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Korean J Parasitol > Volume 55(1):2017 > Article
Monum, Sukontason, Sribanditmongkol, Sukontason, Samerjai, Limsopatham, Suwannayod, Klong-klaew, and Wannasan: Forensically Important Blow Flies Chrysomya pinguis, C. villeneuvi, and Lucilia porphyrina (Diptera: Calliphoridae) in a Case of Human Remains in Thailand


This is the first study to report Chrysomya pinguis (Walker) and Lucilia porphyrina (Walker) (Diptera: Calliphoridae) as forensically important blow fly species from human cadavers in Thailand, in addition to Chrysomya villeneuvi (Patton) already known in Thailand. In 2016, a fully decomposed body of an unknown adult male was discovered in a high mountainous forest during winter in Chiang Mai province. The remains were infested heavily with thousands of blow fly larvae feeding simultaneously on them. Morphological identification of adults reared from the larvae, and molecular analysis based on sequencing of 1,247 bp partial mitochondrial cytochrome c oxidase subunit 1 gene (CO1) of the larvae and puparia, confirmed the above mentioned 3 species. The approving forensic fly evidence by molecular approach was described for the first time in Thailand. Moreover, neighbor-joining phylogenetic analysis of the CO1 was performed to compare the relatedness of the species, thereby affirming the accuracy of identification. As species of entomofauna varies among cases in different geographic and climatic circumstances, C. pinguis and L. porphyrina were added to the list of Thai forensic entomology caseworks, including colonizers of human remains in open, high mountainous areas during winter. Further research should focus on these 3 species, for which no developmental data are currently available.


The contribution of forensic entomology has increased dramatically in many parts of the world. Flies of forensic importance are the subject of interest, since their specimens collected from human cadavers can be used in forensic investigations for estimating a minimum postmortem interval (PMImin). As insect communities differ across seasons, the records of entomofauna collected from various death scenes in Thailand add to datasets that can be applied to countries with similar geography or climate. Fly larvae collected from actual forensic cases provide excellent opportunities. In Thailand, most case scenes are in urban, suburban, and forested areas, and have been based on forensic entomology casework reports since 2000 [1]. Conversely, cases in high mountainous habitats are rare. Therefore, this study reports a case in a high mountainous area during winter, with the aim of adding information pertaining to species of forensic importance. This is a case of blow flies (Diptera: Calliphoridae), Chrysomya pinguis (Walker), Chrysomya villeneuvi (Patton), and Lucilia porphyrina (Walker), being found on human remains, 2 of which have not been reported in Thailand before.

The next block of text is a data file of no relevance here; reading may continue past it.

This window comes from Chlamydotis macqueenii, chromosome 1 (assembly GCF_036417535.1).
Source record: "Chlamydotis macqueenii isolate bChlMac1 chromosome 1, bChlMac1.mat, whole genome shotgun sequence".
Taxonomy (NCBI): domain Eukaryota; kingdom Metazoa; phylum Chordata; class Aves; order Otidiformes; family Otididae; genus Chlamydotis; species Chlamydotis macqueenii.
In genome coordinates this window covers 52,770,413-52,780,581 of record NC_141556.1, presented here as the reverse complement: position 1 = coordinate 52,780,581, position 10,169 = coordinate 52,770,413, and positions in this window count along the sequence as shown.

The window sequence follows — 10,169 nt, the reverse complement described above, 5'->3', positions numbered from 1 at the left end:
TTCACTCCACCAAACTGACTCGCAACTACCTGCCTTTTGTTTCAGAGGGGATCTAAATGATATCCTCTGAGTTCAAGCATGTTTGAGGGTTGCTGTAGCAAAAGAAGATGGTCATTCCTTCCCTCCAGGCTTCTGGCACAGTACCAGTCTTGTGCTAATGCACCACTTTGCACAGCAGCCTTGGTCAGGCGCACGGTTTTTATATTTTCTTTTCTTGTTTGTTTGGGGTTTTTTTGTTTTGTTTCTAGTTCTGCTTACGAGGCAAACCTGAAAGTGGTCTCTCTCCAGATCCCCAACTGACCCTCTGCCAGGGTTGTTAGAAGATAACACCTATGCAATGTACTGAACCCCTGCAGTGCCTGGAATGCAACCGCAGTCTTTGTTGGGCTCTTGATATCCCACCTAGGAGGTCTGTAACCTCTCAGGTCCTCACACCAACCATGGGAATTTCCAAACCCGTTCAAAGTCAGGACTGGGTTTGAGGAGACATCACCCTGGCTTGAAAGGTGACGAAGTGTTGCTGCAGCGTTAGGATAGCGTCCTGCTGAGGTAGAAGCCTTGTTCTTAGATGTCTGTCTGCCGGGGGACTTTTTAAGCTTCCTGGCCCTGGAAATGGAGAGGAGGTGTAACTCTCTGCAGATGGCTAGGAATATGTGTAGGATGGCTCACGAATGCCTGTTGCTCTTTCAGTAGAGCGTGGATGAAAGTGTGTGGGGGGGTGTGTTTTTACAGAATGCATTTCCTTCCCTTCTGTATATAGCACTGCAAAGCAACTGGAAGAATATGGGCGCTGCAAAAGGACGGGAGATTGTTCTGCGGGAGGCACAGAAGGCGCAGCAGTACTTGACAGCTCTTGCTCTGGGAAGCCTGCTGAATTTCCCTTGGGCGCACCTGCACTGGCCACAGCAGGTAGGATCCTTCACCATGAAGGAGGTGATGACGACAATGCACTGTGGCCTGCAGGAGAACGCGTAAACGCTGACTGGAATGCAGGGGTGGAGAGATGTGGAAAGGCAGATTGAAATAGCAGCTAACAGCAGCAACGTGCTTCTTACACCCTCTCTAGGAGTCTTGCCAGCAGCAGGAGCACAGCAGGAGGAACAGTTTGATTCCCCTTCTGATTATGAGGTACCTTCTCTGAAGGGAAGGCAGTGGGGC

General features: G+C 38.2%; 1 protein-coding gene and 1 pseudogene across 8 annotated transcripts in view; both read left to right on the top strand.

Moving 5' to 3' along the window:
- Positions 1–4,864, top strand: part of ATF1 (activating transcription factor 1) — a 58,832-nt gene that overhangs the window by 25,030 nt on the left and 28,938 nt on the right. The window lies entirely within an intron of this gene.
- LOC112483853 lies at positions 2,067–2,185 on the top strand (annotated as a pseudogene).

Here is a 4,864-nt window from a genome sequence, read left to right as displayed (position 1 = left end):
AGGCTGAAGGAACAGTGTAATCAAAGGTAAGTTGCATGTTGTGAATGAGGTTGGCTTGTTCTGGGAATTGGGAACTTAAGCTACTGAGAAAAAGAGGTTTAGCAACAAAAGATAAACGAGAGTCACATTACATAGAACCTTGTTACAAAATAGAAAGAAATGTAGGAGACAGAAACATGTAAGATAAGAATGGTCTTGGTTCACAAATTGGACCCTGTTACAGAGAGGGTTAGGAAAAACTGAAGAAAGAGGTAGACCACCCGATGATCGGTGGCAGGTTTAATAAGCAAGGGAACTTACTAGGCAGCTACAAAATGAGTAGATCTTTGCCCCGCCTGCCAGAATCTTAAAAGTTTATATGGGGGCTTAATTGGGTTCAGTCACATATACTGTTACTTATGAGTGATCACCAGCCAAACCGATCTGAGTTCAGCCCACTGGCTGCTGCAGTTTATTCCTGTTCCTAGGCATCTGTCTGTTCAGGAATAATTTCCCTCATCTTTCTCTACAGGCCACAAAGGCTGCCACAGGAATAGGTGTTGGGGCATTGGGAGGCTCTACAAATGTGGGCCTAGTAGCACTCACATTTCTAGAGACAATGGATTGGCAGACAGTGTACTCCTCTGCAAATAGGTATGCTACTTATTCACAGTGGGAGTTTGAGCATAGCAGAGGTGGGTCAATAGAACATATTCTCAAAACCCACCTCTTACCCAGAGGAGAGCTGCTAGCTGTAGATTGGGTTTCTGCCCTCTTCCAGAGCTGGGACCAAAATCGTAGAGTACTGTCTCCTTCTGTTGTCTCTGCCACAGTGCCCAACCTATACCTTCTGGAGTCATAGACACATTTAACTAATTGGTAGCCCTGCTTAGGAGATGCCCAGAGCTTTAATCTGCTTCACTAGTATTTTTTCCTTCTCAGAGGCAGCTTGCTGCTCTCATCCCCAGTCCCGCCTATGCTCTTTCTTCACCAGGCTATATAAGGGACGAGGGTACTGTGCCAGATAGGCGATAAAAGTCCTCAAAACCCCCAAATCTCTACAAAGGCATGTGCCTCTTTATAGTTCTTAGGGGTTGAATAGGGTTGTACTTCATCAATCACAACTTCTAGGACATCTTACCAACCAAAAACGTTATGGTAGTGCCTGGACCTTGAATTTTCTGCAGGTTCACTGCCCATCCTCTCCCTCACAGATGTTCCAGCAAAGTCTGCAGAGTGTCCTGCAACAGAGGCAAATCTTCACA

The corpse of an unknown male was discovered on the ground in a high open mountainous area (−1,200 m asl.) in Chiang Mai province, northern Thailand (Fig. 1), during the winter of 2016. The temperature at the death scene ranged from 15 to 18°C. During the autopsy at the Department of Forensic Medicine, Chiang Mai University, the remains appeared as advanced stage of decomposition, with most of the body blackened. The skin and tissue at the neck and thorax were missing, thus the thoracic vertebrae and ribs were visible. Entomological specimens were collected during the autopsy, and remarkably, thousands of blow fly larvae (Diptera: Calliphoridae) were found feeding heavily on and/or scattered along the body. All stages of larvae (first, second, and third instars) and puparia coexisted on the corpse.

Morphological identification

Some of the third instar larvae and puparia were collected randomly from the corpse and transported to the Department of Parasitology, Faculty of Medicine, Chiang Mai University. The obtained puparia were grouped into hairy pupae and non-hairy pupae. Both groups were reared separately in the transparent box laid with sawdust, until their adulthood was morphologically identified. In case of non-emerging adults, whole pupae were processed using molecular approaches as described below in order to prove the exact species.